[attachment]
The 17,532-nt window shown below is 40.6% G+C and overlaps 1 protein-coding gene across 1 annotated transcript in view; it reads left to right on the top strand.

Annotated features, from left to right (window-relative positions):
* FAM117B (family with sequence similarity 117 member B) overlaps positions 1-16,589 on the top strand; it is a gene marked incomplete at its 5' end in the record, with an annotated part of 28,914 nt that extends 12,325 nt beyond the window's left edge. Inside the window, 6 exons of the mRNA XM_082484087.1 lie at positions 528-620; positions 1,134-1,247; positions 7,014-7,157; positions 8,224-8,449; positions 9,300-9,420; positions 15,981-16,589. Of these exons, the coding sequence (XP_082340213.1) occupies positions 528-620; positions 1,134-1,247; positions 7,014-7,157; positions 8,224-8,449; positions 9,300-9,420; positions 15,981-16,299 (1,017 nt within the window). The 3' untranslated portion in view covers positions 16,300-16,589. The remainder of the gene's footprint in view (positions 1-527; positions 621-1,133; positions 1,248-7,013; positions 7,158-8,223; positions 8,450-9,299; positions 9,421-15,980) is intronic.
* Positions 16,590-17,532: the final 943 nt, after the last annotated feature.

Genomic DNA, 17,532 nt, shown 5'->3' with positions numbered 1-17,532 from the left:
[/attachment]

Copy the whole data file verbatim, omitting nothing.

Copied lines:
The 17,532-nt window shown below is 40.6% G+C and overlaps 1 protein-coding gene across 1 annotated transcript in view; it reads left to right on the top strand.

Annotated features, from left to right (window-relative positions):
* FAM117B (family with sequence similarity 117 member B) overlaps positions 1-16,589 on the top strand; it is a gene marked incomplete at its 5' end in the record, with an annotated part of 28,914 nt that extends 12,325 nt beyond the window's left edge. Inside the window, 6 exons of the mRNA XM_082484087.1 lie at positions 528-620; positions 1,134-1,247; positions 7,014-7,157; positions 8,224-8,449; positions 9,300-9,420; positions 15,981-16,589. Of these exons, the coding sequence (XP_082340213.1) occupies positions 528-620; positions 1,134-1,247; positions 7,014-7,157; positions 8,224-8,449; positions 9,300-9,420; positions 15,981-16,299 (1,017 nt within the window). The 3' untranslated portion in view covers positions 16,300-16,589. The remainder of the gene's footprint in view (positions 1-527; positions 621-1,133; positions 1,248-7,013; positions 7,158-8,223; positions 8,450-9,299; positions 9,421-15,980) is intronic.
* Positions 16,590-17,532: the final 943 nt, after the last annotated feature.

Genomic DNA, 17,532 nt, shown 5'->3' with positions numbered 1-17,532 from the left: